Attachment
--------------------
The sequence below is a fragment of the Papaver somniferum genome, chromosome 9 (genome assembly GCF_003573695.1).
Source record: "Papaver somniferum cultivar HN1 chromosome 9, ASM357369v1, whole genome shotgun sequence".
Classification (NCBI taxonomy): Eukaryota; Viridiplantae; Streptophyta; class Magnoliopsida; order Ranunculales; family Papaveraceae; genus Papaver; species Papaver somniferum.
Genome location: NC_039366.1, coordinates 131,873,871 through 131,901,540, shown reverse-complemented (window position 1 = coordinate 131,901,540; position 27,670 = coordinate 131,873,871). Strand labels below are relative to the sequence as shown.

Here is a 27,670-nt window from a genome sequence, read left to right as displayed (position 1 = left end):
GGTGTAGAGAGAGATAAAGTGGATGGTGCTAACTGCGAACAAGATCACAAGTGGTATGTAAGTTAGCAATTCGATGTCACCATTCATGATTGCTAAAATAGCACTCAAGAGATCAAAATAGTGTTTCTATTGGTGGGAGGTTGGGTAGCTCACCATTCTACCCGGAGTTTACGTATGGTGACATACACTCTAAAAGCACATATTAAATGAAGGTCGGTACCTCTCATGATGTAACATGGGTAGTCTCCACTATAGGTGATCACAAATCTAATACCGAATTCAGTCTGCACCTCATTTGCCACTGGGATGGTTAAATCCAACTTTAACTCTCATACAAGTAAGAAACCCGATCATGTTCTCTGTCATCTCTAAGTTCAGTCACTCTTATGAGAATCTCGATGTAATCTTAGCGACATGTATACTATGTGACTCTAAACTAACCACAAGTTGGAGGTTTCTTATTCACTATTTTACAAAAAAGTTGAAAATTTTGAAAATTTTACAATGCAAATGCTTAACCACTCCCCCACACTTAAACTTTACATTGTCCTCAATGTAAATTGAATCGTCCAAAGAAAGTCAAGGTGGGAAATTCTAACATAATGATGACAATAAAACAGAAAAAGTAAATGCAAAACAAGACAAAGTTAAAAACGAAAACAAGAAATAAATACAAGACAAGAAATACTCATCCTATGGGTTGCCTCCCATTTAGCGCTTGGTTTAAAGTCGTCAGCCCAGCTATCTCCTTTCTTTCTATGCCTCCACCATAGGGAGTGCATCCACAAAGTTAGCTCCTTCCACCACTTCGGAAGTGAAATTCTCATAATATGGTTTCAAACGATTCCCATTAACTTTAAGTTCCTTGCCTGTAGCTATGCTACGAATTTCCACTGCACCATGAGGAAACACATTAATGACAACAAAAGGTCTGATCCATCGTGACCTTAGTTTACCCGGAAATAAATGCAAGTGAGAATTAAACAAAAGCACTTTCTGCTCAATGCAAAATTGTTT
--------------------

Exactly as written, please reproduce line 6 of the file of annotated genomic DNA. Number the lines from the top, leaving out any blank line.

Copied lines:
GGTGTAGAGAGAGATAAAGTGGATGGTGCTAACTGCGAACAAGATCACAAGTGGTATGTAAGTTAGCAATTCGATGTCACCATTCATGATTGCTAAAATAGCACTCAAGAGATCAAAATAGTGTTTCTATTGGTGGGAGGTTGGGTAGCTCACCATTCTACCCGGAGTTTACGTATGGTGACATACACTCTAAAAGCACATATTAAATGAAGGTCGGTACCTCTCATGATGTAACATGGGTAGTCTCCACTATAGGTGATCACAAATCTAATACCGAATTCAGTCTGCACCTCATTTGCCACTGGGATGGTTAAATCCAACTTTAACTCTCATACAAGTAAGAAACCCGATCATGTTCTCTGTCATCTCTAAGTTCAGTCACTCTTATGAGAATCTCGATGTAATCTTAGCGACATGTATACTATGTGACTCTAAACTAACCACAAGTTGGAGGTTTCTTATTCACTATTTTACAAAAAAGTTGAAAATTTTGAAAATTTTACAATGCAAATGCTTAACCACTCCCCCACACTTAAACTTTACATTGTCCTCAATGTAAATTGAATCGTCCAAAGAAAGTCAAGGTGGGAAATTCTAACATAATGATGACAATAAAACAGAAAAAGTAAATGCAAAACAAGACAAAGTTAAAAACGAAAACAAGAAATAAATACAAGACAAGAAATACTCATCCTATGGGTTGCCTCCCATTTAGCGCTTGGTTTAAAGTCGTCAGCCCAGCTATCTCCTTTCTTTCTATGCCTCCACCATAGGGAGTGCATCCACAAAGTTAGCTCCTTCCACCACTTCGGAAGTGAAATTCTCATAATATGGTTTCAAACGATTCCCATTAACTTTAAGTTCCTTGCCTGTAGCTATGCTACGAATTTCCACTGCACCATGAGGAAACACATTAATGACAACAAAAGGTCTGATCCATCGTGACCTTAGTTTACCCGGAAATAAATGCAAGTGAGAATTAAACAAAAGCACTTTCTGCTCAATGCAAAATTGTTT